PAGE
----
Hello readers! Well done on completing the intent classification task. In this article, let me introduce you to the Rasa chatbot framework. It is an NLU (Natural Language Understanding) framework. So let’s learn about it.
What is Rasa Chatbot?
Rasa is an open-source machine learning platform for creating AI assistants and chatbots.
In order to work in Rasa, you typically do not need any programming language experience.
What do AI Assistants do?
Two duties are performed by AI assistants: knowing the customer and providing the right answers.
The Rasa chatbot stack addresses these activities with the Rasa NLU portion of natural language interpretation and the Rasa Core component of conversation management.
It mainly performs two tasks:
- Intent Recognition
- Entity Extraction
There are two major modules in Rasa:
- Rasa NLU for interface message comprehension
- Rasa Core for discussing what to do in future
Rasa X is a platform that allows you to create, enhance, and deploy AI Assistants operated by the Rasa chatbot structure.
A web interface and a REST API are included with Rasa X. The newest update from Rasa is Rasa X.
Working with Rasa Chatbot
Let’s get right into installing the Rasa chatbot and then training our first model.
1. Install Rasa
Installing Rasa is super simple through the Anaconda suite. I’ve tried the other method through pip, but rechecking and installing dependencies will easily take up hours:
conda install python=3.6 conda create -n rasa python=3.6 source activate rasa pip install rasa-x --extra-index-url https://pypi.rasa.com/simple
In Rasa, creating a new project is easy:
rasa init --no-prompt
You’ll now have a project folder, that will be ready to use with the following files:
- __init__.py ⇒ an empty file that helps python find your actions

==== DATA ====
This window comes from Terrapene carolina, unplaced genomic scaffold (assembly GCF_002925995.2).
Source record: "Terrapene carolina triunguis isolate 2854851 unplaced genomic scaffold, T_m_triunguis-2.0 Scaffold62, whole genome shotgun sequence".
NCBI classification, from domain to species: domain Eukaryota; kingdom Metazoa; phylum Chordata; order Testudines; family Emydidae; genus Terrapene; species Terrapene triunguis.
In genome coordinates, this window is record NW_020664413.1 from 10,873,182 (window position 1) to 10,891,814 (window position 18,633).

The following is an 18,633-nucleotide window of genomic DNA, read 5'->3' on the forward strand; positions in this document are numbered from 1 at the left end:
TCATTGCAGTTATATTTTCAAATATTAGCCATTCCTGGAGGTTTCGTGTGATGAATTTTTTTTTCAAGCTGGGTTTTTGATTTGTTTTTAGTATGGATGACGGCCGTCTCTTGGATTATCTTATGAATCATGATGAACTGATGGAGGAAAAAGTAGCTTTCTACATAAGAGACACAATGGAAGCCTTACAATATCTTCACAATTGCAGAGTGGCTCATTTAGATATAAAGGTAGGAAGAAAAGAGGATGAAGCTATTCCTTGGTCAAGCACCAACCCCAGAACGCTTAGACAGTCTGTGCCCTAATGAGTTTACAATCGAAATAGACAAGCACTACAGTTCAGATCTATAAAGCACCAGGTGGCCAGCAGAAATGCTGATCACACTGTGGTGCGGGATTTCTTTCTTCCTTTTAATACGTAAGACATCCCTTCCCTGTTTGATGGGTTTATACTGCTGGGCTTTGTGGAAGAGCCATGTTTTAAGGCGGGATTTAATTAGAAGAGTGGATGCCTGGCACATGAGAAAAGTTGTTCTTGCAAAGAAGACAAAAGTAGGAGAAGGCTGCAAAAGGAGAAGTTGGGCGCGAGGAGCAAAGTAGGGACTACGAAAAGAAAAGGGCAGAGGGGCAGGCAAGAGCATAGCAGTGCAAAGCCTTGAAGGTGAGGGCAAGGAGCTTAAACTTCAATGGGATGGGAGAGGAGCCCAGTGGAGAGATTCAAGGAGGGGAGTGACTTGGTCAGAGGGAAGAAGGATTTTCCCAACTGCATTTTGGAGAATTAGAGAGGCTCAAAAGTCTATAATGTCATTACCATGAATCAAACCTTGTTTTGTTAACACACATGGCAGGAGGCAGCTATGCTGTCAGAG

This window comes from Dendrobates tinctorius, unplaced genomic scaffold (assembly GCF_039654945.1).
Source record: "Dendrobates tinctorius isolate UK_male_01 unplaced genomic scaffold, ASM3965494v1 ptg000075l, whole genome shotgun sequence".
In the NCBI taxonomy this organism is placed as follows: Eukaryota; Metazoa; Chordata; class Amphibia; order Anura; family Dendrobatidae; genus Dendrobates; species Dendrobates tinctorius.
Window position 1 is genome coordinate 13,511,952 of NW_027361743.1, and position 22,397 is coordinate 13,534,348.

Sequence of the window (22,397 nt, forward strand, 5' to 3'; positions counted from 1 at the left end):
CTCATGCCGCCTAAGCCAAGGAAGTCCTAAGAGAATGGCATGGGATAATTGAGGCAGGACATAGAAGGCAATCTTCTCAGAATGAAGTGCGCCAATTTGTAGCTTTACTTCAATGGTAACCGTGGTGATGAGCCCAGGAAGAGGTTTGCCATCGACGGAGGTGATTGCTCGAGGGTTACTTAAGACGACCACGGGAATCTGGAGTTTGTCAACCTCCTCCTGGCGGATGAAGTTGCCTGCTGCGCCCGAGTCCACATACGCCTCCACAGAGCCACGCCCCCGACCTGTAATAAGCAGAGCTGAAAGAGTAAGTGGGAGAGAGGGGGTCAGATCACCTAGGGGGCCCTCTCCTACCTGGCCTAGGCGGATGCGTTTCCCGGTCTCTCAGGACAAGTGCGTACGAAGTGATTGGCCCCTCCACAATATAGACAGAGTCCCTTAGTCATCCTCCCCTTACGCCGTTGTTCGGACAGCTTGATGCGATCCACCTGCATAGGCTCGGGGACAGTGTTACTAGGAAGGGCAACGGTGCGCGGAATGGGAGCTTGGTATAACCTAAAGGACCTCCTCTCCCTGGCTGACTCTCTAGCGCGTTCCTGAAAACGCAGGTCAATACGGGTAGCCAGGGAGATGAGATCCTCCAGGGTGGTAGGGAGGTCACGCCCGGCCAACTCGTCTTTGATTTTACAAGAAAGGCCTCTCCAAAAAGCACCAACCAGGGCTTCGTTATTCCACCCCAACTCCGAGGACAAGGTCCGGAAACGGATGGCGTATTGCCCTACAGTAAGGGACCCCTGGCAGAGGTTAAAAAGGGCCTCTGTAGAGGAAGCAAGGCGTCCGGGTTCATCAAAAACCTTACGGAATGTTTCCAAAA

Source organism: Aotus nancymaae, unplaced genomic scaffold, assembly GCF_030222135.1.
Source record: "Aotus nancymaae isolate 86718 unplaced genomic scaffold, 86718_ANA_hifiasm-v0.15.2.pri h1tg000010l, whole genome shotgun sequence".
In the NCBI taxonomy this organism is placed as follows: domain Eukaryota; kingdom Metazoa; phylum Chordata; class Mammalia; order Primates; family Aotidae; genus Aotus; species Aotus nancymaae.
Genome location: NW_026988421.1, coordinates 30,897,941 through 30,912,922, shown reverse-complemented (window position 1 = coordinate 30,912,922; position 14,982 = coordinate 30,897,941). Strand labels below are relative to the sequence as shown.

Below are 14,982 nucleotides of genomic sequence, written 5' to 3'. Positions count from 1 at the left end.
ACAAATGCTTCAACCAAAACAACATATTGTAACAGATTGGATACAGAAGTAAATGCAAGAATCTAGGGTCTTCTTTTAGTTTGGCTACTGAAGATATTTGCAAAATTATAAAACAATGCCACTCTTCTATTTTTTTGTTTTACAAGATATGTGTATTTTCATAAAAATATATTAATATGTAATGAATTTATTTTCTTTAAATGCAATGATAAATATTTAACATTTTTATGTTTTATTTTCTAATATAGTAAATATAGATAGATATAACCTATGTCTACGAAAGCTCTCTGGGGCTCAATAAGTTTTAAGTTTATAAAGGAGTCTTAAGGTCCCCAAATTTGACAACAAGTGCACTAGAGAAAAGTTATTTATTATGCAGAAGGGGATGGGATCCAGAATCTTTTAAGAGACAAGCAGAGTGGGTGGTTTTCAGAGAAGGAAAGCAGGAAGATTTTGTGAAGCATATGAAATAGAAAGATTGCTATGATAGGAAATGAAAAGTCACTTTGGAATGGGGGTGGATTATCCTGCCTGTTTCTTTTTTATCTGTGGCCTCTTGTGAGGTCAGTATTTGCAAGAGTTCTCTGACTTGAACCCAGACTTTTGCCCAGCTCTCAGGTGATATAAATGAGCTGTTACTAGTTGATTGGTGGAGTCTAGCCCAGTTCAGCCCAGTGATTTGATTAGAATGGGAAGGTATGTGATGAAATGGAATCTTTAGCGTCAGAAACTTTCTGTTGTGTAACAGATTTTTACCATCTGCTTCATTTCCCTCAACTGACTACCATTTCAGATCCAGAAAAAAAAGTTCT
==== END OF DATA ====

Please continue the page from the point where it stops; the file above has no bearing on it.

- Actions.py ⇒ code for your custom actions
- config.yml ‘*’ ⇒ configuration of your NLU and Core models
- Credentials.yml ⇒ details for connecting to other services
- data/nlu.md ‘*’ ⇒ your NLU training data
- data/stories.md ‘*’ ⇒ your stories
- domain.yml ‘*’ ⇒ your assistant’s domain
- Endpoints.yml ⇒ details for connecting to channels like fb messenger
- models/<timestamp>.tar.gz ⇒ your initial model
2. Train your Rasa Chatbot
As soon as we create the project, we will need to train the model first. This saves the model for further use. If you exit the virtualenv, then you’ll have to delete the project and create a new one.
This will output the various hyperparameters that you can optimize, along with a progress bar.
We can now talk to our chatbot:
3. RasaX Graphical Interface
Similar to the above Rasa shell, I also spoke about a GUI service in Rasa called RasaX. It opens in our web browser as an interactive chatbot with icons and color:
4. Rasa Chatbot Backend
RasaX has two intent classifiers that we can choose from:
- Intent Classifier Sklearn
- Intent Classifier TensorFlow embedding
This works like the Intent Classification we performed in our previous tutorial: Retrieval-based Intent Classification in Chatbots 3/4
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